game_partII

# game_partII - GAME THEORY Thomas S Ferguson Part II...

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GAME THEORY Thomas S. Ferguson Part II. Two-Person Zero-Sum Games 1. The Strategic Form of a Game. 1.1 Strategic Form. 1.2 Example: Odd or Even. 1.3 Pure Strategies and Mixed Strategies. 1.4 The Minimax Theorem. 1.5 Exercises. 2. Matrix Games. Domination. 2.1 Saddle Points. 2.2 Solution of All 2 by 2 Matrix Games. 2.3 Removing Dominated Strategies. 2.4 Solving 2 × n and m × 2Games . 2.5 Latin Square Games. 2.6 Exercises. 3. The Principle of Indi±erence. 3.1 The Equilibrium Theorem. 3.2 Nonsingular Game Matrices. 3.3 Diagonal Games. 3.4 Triangular Games. 3.5 Symmetric Games. 3.6 Invariance. 3.7 Exercises. II – 1

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4. Solving Finite Games. 4.1 Best Responses. 4.2 Upper and Lower Values of a Game. 4.3 Invariance Under Change of Location and Scale. 4.4 Reduction to a Linear Programming Problem. 4.5 Description of the Pivot Method for Solving Games. 4.6 A Numerical Example. 4.7 Exercises. 5. The Extensive Form of a Game. 5.1 The Game Tree. 5.2 Basic Endgame in Poker. 5.3 The Kuhn Tree. 5.4 The Representation of a Strategic Form Game in Extensive Form. 5.5 Reduction of a Game in Extensive Form to Strategic Form. 5.6 Example. 5.7 Games of Perfect Information. 5.8 Behavioral Strategies. 5.9 Exercises. 6. Recursive and Stochastic Games. 6.1 Matrix Games with Games as Components. 6.2 Multistage Games. 6.3 Recursive Games. ² -Optimal Strategies. 6.4 Stochastic Movement Among Games. 6.5 Stochastic Games. 6.6 Approximating the Solution. 6.7 Exercises. 7. Continuous Poker Models. 7.1 La Relance. 7.2 The von Neumann Model. 7.3 Other Models. 7.4 Exercises. References. II – 2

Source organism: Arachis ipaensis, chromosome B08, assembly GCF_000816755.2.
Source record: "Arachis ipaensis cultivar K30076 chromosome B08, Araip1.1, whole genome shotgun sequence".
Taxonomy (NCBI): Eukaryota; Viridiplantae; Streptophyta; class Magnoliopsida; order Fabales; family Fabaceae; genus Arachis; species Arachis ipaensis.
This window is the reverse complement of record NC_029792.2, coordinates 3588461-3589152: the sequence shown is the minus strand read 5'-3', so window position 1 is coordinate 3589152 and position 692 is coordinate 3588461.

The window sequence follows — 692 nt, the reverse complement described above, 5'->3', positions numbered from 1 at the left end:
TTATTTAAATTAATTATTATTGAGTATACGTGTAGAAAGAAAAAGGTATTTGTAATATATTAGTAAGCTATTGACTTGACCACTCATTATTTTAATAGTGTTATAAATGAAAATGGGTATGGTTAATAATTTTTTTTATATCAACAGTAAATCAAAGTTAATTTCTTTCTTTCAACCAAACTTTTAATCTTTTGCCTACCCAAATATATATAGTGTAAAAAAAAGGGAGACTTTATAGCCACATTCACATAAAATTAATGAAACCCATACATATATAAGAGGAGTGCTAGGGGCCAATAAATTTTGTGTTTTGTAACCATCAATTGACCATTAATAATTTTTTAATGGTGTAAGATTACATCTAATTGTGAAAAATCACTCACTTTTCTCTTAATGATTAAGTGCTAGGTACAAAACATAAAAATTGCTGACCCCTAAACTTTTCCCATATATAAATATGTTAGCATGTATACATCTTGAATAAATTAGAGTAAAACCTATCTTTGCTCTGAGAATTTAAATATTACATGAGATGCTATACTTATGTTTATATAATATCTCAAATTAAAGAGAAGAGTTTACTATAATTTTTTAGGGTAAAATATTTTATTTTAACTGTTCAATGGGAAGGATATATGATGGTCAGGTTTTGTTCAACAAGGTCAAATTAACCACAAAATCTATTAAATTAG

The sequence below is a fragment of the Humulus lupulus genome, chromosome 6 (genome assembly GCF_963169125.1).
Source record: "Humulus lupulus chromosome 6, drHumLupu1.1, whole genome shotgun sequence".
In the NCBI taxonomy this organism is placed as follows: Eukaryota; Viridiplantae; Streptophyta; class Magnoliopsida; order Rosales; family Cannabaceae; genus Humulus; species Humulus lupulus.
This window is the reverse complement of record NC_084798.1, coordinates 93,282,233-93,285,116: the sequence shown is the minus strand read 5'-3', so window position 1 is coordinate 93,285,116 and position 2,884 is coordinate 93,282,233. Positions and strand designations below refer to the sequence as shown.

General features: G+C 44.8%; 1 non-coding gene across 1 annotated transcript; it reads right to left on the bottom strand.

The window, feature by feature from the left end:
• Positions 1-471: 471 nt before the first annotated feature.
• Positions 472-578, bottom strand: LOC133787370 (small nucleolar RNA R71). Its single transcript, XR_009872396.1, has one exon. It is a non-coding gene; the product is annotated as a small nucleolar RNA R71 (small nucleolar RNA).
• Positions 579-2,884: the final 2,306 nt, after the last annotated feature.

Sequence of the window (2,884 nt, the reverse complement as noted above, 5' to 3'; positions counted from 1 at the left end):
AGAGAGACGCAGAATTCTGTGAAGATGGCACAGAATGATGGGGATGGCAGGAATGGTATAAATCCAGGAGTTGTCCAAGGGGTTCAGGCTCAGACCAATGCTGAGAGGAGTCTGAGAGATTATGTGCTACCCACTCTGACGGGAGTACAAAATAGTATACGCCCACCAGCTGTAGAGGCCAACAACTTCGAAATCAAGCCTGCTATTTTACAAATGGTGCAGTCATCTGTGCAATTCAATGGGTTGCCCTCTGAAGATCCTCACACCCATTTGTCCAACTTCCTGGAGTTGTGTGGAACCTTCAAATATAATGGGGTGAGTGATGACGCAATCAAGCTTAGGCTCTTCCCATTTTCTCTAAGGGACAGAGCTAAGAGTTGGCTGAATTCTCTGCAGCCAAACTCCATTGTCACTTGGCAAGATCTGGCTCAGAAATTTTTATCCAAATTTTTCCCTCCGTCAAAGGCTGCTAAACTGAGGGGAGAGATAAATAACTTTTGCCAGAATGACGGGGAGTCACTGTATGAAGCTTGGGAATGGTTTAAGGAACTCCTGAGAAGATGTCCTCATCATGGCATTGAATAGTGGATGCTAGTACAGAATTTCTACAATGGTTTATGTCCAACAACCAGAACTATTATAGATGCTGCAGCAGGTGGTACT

Part II. Two-Person Zero-Sum Games 1. The Strategic Form of a Game. The individual most closely associated with the creation of the theory of games is John von Neumann, one of the greatest mathematicians of the 20th century. Although others preceded him in formulating a theory of games - notably ´ Emile Borel - it was von Neumann who published in 1928 the paper that laid the foundation for the theory of two-person zero-sum games. Von Neumann’s work culminated in a fundamental book on game theory written in collaboration with Oskar Morgenstern entitled Theory of Games and Economic Behavior , 1944. Other discussions of the theory of games relevant for our present purposes may be found in the text book, Game Theory by Guillermo Owen, 2nd edition, Academic Press, 1982, and the expository book, Game Theory and Strategy by Philip D. Straﬃn, published by the Mathematical Association of America, 1993. The theory of von Neumann and Morgenstern is most complete for the class of games called two-person zero-sum games, i.e. games with only two players in which one player wins what the other player loses. In Part II, we restrict attention to such games. We will refer to the players as Player I and Player II. 1.1 Strategic Form. The simplest mathematical description of a game is the strate- gic form, mentioned in the introduction. For a two-person zero-sum game, the payo± function of Player II is the negative of the payo± of Player I, so we may restrict attention to the single payo± function of Player I, which we call here L .

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## This note was uploaded on 02/02/2012 for the course MATH 115A 262398211 taught by Professor Fuckhead during the Spring '10 term at UCLA.

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game_partII - GAME THEORY Thomas S Ferguson Part II...

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